N is for…Nori!
For the uninitiated, nori is one of many varieties of sea vegetable or seaweed, probably the most frequently found in the Western world due to its use as a wrap for sushi.
Sea vegetables, or seaweeds, are some of the most nutritious foods we can eat. They have more vitamins and trace minerals by weight than any other food. They are very alkaline, have antibiotic and antibacterial properties, aid in digestion, help maintain a healthy thyroid and reduce cholesterol. You also don’t need to have a lot to reap the benefits. Sound like a wonder food!
Just yesterday Christy at Blissful Bites posted about sea vegetables so if you want to learn a bit more (as well as grab an intriguing sounding recipe for a wakame-tofu “bacon” quiche) head on over there.
I’ve been wanting to make my own sushi for ages, and armed with a bag of proper sushi rice (I’ve since learned this isn’t actually essential but does help it stick together more easily), another buy from the Japan Centre, I finally set out to have a go. I was pleasantly surprised that they’re really not as hard as I thought, even without any specialist equipment.
I followed the instructions here, using agave nectar instead of white sugar and without a bamboo mat.
Sushi doesn’t have to be about fish. Even in a typical Japanese restaurant you should find plentiful vegan options, simple avocado and cucumber maki rolls probably the most common. If/when I get back to NYC, I’m making it a priority to try the elaborate sushi at the all-vegan restaurant Beyond Sushi.
The only thing about sushi rolls is that you can’t really fit much of the good stuff in them. I had to eat the leftover avocado and cucumber strips on the side.
If, like me, you prefer to load up on the fillings, and avoid the slightly delicate task of rolling sushi, I think a sushi “bowl” would be a better idea. A base of rice (short-grain brown would be my preference), strips of cucumber and carrot, some baked tofu or edamame for protein and finally slices of avocado and nori snipped with scissors on the top! Serve it like sushi rolls with good quality soy sauce and pickled ginger.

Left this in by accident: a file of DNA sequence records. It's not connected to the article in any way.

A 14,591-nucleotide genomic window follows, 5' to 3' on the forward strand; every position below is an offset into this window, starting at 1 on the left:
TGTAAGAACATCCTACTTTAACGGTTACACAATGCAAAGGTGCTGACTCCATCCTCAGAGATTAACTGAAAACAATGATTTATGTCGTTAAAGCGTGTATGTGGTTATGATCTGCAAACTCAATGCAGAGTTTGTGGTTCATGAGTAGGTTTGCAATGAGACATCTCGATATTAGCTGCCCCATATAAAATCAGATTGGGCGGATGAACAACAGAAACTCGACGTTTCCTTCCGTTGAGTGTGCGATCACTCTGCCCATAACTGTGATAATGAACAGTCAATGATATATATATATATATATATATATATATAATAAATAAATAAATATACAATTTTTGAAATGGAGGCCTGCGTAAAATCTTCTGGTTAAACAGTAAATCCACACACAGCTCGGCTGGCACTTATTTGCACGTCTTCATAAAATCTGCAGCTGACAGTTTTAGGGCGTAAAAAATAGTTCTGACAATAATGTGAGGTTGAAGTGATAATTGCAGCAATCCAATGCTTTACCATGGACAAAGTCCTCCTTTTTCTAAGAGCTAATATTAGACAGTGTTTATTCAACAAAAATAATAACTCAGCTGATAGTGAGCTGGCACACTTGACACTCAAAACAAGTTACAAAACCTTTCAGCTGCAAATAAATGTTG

Here are a couple of other bloggers’ recipes using nori that I’m keen to try:
You may be wondering about that other dish on my plate? Well, I’m feeling generous today and giving you a 2 for 1post! My Carrot-Hijiki Salad made an excellent companion for the sushi. More of that tasty seaweed flavour, crunchy carrots and a sweet sesame dressing.
Considering I’m highlighting both nori and hijiki in today’s post, perhaps it would have been more fitting to have saved it for “S” for Seaweed…Never mind, they’ll be something else for S I assure you.
1/4C Dried hijiki
2C Shredded carrots (I used a food processor)
1/2T Rice vinegar
1t Agave nectar
3/4T Sunflower oil
1/2T Toasted sesame oil
Pinch of salt
1T Toasted Sesame seeds
Soak hijiki in warm water for 10 minutes to soften, drain and rinse. Combine with shredded carrots.
Whisk together remaining ingredients in a small bowl and stir through salad along with the toasted sesame seeds. Best eaten after refrigerating a couple of hours so the flavours can deepen.
Serve with sushi or as a side to any Japanese-inspired dish
There’s a huge variety of different sea vegetables out there but the only other one I’ve tried and use regularly is kombu. I add a strip to a pot of beans when soaking and cooking them as apparently it aids digestion.
Do you eat sea vegetables? Which others should I try?